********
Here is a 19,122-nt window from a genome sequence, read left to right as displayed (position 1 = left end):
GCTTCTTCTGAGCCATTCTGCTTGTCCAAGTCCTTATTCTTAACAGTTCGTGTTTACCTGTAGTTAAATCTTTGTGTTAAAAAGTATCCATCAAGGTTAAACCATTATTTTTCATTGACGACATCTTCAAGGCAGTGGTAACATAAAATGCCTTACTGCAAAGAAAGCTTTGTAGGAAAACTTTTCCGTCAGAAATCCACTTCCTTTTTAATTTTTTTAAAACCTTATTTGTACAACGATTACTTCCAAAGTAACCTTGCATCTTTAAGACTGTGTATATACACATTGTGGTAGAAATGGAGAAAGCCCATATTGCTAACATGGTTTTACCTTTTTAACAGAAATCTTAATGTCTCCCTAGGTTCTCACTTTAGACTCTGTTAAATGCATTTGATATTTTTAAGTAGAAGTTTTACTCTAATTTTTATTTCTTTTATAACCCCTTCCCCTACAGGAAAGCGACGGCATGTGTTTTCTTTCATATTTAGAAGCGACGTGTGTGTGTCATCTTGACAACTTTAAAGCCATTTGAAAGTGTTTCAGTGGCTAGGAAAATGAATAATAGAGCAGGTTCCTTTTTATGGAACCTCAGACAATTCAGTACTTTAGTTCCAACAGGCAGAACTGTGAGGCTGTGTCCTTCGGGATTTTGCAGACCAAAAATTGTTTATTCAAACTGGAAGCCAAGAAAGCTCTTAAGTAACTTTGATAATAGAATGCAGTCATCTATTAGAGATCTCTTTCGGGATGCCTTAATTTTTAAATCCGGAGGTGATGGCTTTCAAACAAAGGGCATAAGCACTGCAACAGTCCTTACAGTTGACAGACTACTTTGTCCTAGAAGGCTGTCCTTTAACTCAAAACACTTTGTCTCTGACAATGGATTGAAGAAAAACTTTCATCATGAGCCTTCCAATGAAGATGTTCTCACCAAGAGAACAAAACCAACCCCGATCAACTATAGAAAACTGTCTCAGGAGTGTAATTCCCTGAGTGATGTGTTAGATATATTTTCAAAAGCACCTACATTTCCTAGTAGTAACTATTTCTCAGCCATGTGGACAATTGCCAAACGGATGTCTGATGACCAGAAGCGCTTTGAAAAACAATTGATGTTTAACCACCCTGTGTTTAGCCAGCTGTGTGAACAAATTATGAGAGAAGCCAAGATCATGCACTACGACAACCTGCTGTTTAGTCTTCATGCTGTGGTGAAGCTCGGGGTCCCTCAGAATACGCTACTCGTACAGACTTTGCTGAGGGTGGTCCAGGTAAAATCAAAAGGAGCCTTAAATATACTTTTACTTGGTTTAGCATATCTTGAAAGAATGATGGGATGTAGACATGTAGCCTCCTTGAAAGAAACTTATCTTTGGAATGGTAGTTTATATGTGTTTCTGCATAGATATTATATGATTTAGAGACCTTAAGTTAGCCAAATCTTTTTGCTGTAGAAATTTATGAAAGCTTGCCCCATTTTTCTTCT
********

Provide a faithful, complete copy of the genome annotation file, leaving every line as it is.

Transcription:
Here is a 19,122-nt window from a genome sequence, read left to right as displayed (position 1 = left end):
GCTTCTTCTGAGCCATTCTGCTTGTCCAAGTCCTTATTCTTAACAGTTCGTGTTTACCTGTAGTTAAATCTTTGTGTTAAAAAGTATCCATCAAGGTTAAACCATTATTTTTCATTGACGACATCTTCAAGGCAGTGGTAACATAAAATGCCTTACTGCAAAGAAAGCTTTGTAGGAAAACTTTTCCGTCAGAAATCCACTTCCTTTTTAATTTTTTTAAAACCTTATTTGTACAACGATTACTTCCAAAGTAACCTTGCATCTTTAAGACTGTGTATATACACATTGTGGTAGAAATGGAGAAAGCCCATATTGCTAACATGGTTTTACCTTTTTAACAGAAATCTTAATGTCTCCCTAGGTTCTCACTTTAGACTCTGTTAAATGCATTTGATATTTTTAAGTAGAAGTTTTACTCTAATTTTTATTTCTTTTATAACCCCTTCCCCTACAGGAAAGCGACGGCATGTGTTTTCTTTCATATTTAGAAGCGACGTGTGTGTGTCATCTTGACAACTTTAAAGCCATTTGAAAGTGTTTCAGTGGCTAGGAAAATGAATAATAGAGCAGGTTCCTTTTTATGGAACCTCAGACAATTCAGTACTTTAGTTCCAACAGGCAGAACTGTGAGGCTGTGTCCTTCGGGATTTTGCAGACCAAAAATTGTTTATTCAAACTGGAAGCCAAGAAAGCTCTTAAGTAACTTTGATAATAGAATGCAGTCATCTATTAGAGATCTCTTTCGGGATGCCTTAATTTTTAAATCCGGAGGTGATGGCTTTCAAACAAAGGGCATAAGCACTGCAACAGTCCTTACAGTTGACAGACTACTTTGTCCTAGAAGGCTGTCCTTTAACTCAAAACACTTTGTCTCTGACAATGGATTGAAGAAAAACTTTCATCATGAGCCTTCCAATGAAGATGTTCTCACCAAGAGAACAAAACCAACCCCGATCAACTATAGAAAACTGTCTCAGGAGTGTAATTCCCTGAGTGATGTGTTAGATATATTTTCAAAAGCACCTACATTTCCTAGTAGTAACTATTTCTCAGCCATGTGGACAATTGCCAAACGGATGTCTGATGACCAGAAGCGCTTTGAAAAACAATTGATGTTTAACCACCCTGTGTTTAGCCAGCTGTGTGAACAAATTATGAGAGAAGCCAAGATCATGCACTACGACAACCTGCTGTTTAGTCTTCATGCTGTGGTGAAGCTCGGGGTCCCTCAGAATACGCTACTCGTACAGACTTTGCTGAGGGTGGTCCAGGTAAAATCAAAAGGAGCCTTAAATATACTTTTACTTGGTTTAGCATATCTTGAAAGAATGATGGGATGTAGACATGTAGCCTCCTTGAAAGAAACTTATCTTTGGAATGGTAGTTTATATGTGTTTCTGCATAGATATTATATGATTTAGAGACCTTAAGTTAGCCAAATCTTTTTGCTGTAGAAATTTATGAAAGCTTGCCCCATTTTTCTTCT